FROM THE BENCH: Advice for Appellate Litigators

Vol. 39 No. 3

The author serves on the U.S. Court of Appeals for the Seventh Circuit. 

I came to the Seventh Circuit in 2004 after 12 years on the state court bench in Wisconsin—seven years as a trial judge in Milwaukee County and five years on the Wisconsin Supreme Court. When I speak to bar associations and law student groups, I am sometimes asked whether the quality of practice before the Seventh Circuit is any better or worse than in the state courts—particularly in the state supreme court. The short answer is that it’s hit-and-miss in both court systems. Here in the Seventh Circuit, we see some excellent appellate practitioners on a regular basis. Other lawyers get the job done reasonably well. And some are not very good at all. The same was true in the Wisconsin Supreme Court.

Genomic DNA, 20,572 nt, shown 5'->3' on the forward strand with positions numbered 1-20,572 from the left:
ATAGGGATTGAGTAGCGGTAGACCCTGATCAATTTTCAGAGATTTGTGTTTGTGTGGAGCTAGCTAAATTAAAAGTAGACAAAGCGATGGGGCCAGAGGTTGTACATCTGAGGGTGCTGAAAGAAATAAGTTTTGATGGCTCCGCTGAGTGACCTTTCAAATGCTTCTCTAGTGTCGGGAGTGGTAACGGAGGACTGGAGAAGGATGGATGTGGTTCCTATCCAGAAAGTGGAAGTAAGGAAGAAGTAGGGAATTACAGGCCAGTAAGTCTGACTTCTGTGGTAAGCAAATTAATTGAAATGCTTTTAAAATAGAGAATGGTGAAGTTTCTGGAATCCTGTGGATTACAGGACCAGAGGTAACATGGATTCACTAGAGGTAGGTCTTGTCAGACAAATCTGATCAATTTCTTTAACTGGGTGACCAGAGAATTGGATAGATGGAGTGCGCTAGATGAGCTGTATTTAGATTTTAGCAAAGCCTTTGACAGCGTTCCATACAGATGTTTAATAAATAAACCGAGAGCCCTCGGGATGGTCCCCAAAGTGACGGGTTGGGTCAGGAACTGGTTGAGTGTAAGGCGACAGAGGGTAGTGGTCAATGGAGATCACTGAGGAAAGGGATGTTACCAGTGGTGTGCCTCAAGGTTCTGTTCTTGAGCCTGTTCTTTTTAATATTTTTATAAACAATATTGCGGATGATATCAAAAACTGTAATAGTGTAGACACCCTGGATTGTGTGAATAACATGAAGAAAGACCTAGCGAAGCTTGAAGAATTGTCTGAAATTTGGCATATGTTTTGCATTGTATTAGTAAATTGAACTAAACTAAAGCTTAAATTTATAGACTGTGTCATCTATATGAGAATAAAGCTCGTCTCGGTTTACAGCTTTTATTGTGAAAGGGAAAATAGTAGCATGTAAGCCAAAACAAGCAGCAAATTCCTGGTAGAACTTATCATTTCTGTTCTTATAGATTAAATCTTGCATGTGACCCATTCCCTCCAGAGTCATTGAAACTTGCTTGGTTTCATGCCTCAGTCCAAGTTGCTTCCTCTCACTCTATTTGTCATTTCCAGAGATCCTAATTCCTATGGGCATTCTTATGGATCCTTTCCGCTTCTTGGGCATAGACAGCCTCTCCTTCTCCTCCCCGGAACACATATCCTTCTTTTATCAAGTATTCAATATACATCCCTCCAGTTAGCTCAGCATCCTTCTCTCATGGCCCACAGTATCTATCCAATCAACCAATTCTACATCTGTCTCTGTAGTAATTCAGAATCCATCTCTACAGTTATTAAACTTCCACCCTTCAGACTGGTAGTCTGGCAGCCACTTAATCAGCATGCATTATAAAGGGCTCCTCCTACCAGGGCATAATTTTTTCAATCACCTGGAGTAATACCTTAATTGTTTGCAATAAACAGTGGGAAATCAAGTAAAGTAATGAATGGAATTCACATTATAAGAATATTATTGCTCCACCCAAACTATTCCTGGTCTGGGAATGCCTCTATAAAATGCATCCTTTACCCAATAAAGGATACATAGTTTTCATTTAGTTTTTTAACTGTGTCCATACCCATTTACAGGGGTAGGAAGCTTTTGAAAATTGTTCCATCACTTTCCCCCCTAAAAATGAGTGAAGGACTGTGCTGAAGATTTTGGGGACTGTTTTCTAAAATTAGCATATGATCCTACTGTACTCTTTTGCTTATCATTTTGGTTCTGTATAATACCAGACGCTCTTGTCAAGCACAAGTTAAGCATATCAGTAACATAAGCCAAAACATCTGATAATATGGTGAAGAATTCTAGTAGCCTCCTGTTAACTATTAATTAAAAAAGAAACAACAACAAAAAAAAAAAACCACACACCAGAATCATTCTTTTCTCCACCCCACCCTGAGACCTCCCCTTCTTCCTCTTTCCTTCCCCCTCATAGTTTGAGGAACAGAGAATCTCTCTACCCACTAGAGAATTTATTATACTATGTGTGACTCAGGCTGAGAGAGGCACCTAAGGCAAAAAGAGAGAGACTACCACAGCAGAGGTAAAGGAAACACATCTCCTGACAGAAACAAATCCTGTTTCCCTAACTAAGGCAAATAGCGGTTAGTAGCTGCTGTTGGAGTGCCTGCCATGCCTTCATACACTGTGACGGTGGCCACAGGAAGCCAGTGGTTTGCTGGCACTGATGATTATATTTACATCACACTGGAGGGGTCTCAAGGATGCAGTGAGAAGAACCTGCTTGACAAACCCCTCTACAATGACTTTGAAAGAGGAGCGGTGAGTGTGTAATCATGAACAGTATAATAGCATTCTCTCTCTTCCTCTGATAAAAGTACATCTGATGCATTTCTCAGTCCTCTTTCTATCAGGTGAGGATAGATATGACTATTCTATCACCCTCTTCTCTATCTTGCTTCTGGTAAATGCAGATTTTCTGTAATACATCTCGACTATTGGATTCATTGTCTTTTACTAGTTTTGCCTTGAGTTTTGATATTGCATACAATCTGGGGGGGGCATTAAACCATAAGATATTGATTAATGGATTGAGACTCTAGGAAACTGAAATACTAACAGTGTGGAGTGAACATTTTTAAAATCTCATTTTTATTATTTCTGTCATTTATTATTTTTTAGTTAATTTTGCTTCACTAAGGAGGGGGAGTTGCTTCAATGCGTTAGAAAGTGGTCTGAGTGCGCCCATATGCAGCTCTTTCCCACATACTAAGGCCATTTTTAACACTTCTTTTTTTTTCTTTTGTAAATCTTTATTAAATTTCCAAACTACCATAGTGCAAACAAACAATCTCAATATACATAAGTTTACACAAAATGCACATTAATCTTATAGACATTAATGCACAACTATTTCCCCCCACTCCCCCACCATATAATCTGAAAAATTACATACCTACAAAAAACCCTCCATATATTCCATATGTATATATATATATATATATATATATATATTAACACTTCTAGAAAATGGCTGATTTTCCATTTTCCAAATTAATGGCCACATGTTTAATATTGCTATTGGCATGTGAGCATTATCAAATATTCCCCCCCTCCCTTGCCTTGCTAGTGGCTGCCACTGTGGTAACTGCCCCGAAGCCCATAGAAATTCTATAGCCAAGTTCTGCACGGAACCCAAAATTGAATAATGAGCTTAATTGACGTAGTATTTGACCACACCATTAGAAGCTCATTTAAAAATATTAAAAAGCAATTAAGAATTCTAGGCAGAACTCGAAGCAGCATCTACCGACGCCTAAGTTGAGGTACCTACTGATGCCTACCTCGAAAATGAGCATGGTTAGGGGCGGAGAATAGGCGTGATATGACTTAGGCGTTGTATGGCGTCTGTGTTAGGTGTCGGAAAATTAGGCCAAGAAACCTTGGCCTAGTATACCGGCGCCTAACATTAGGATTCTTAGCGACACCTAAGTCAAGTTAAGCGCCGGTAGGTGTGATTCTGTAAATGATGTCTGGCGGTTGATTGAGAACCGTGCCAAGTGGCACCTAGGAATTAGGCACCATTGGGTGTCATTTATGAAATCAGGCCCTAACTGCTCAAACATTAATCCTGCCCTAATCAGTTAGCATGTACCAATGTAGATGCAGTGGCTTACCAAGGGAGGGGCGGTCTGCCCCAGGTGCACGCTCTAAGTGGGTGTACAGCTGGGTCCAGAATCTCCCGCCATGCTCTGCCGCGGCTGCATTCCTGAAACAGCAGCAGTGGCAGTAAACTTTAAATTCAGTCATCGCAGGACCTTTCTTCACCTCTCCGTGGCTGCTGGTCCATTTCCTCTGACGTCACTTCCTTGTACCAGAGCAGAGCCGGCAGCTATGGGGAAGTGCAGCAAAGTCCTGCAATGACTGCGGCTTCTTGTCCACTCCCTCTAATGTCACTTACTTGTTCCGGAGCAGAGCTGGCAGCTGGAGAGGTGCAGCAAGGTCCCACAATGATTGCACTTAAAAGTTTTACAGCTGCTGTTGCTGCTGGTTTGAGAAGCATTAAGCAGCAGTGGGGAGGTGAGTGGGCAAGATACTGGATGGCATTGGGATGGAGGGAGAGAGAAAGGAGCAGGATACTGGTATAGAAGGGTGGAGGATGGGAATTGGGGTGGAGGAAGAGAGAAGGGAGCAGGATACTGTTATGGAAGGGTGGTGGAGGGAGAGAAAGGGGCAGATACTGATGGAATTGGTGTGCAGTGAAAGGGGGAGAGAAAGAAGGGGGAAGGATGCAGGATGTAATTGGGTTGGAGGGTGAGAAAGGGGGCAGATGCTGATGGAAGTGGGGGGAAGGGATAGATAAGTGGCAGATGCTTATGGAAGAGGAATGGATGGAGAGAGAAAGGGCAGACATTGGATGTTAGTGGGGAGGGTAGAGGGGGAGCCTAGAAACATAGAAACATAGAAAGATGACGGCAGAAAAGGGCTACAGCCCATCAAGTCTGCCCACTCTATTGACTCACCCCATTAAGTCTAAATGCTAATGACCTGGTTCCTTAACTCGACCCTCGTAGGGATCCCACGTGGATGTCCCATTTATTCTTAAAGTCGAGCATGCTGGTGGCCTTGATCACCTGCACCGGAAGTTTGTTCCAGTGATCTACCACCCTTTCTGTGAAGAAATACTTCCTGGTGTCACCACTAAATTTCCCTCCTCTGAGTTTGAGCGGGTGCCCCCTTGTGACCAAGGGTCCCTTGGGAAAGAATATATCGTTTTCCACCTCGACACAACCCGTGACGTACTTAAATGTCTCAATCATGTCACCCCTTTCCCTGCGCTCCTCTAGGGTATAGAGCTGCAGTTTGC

The usual follow-up question asks for my advice on appellate best practices. Here are some of the general tips I normally share. I’ve also included a few specific points about briefing and oral argument. None of this is novel or original—just tried-and-true advice, worth repeating.

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